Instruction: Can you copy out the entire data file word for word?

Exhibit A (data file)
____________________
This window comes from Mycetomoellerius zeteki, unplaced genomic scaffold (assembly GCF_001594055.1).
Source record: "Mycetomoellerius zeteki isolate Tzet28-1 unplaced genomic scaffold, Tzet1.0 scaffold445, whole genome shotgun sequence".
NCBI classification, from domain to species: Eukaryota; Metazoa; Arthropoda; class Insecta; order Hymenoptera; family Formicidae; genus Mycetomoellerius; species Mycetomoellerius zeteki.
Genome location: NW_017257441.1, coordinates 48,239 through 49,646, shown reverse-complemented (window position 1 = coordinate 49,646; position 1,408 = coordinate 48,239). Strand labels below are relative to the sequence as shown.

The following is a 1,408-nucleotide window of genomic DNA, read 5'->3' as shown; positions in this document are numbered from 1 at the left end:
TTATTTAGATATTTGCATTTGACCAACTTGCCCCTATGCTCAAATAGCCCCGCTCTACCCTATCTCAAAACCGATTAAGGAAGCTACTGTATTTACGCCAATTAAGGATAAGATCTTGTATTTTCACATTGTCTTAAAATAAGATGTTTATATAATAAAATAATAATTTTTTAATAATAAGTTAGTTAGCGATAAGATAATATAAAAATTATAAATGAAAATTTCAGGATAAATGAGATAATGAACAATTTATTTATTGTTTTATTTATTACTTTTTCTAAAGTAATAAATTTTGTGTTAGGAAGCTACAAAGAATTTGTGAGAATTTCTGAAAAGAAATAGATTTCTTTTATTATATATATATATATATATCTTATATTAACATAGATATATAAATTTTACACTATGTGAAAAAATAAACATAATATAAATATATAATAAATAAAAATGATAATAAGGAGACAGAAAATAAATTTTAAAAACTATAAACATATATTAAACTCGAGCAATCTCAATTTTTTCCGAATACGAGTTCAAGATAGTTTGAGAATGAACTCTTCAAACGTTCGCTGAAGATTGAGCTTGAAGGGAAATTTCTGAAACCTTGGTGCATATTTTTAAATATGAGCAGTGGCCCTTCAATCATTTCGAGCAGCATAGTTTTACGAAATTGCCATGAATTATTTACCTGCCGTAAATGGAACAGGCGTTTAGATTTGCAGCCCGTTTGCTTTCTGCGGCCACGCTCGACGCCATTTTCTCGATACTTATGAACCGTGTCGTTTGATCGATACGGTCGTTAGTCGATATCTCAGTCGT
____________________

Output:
This window comes from Mycetomoellerius zeteki, unplaced genomic scaffold (assembly GCF_001594055.1).
Source record: "Mycetomoellerius zeteki isolate Tzet28-1 unplaced genomic scaffold, Tzet1.0 scaffold445, whole genome shotgun sequence".
NCBI classification, from domain to species: Eukaryota; Metazoa; Arthropoda; class Insecta; order Hymenoptera; family Formicidae; genus Mycetomoellerius; species Mycetomoellerius zeteki.
Genome location: NW_017257441.1, coordinates 48,239 through 49,646, shown reverse-complemented (window position 1 = coordinate 49,646; position 1,408 = coordinate 48,239). Strand labels below are relative to the sequence as shown.

The following is a 1,408-nucleotide window of genomic DNA, read 5'->3' as shown; positions in this document are numbered from 1 at the left end:
TTATTTAGATATTTGCATTTGACCAACTTGCCCCTATGCTCAAATAGCCCCGCTCTACCCTATCTCAAAACCGATTAAGGAAGCTACTGTATTTACGCCAATTAAGGATAAGATCTTGTATTTTCACATTGTCTTAAAATAAGATGTTTATATAATAAAATAATAATTTTTTAATAATAAGTTAGTTAGCGATAAGATAATATAAAAATTATAAATGAAAATTTCAGGATAAATGAGATAATGAACAATTTATTTATTGTTTTATTTATTACTTTTTCTAAAGTAATAAATTTTGTGTTAGGAAGCTACAAAGAATTTGTGAGAATTTCTGAAAAGAAATAGATTTCTTTTATTATATATATATATATATATCTTATATTAACATAGATATATAAATTTTACACTATGTGAAAAAATAAACATAATATAAATATATAATAAATAAAAATGATAATAAGGAGACAGAAAATAAATTTTAAAAACTATAAACATATATTAAACTCGAGCAATCTCAATTTTTTCCGAATACGAGTTCAAGATAGTTTGAGAATGAACTCTTCAAACGTTCGCTGAAGATTGAGCTTGAAGGGAAATTTCTGAAACCTTGGTGCATATTTTTAAATATGAGCAGTGGCCCTTCAATCATTTCGAGCAGCATAGTTTTACGAAATTGCCATGAATTATTTACCTGCCGTAAATGGAACAGGCGTTTAGATTTGCAGCCCGTTTGCTTTCTGCGGCCACGCTCGACGCCATTTTCTCGATACTTATGAACCGTGTCGTTTGATCGATACGGTCGTTAGTCGATATCTCAGTCGT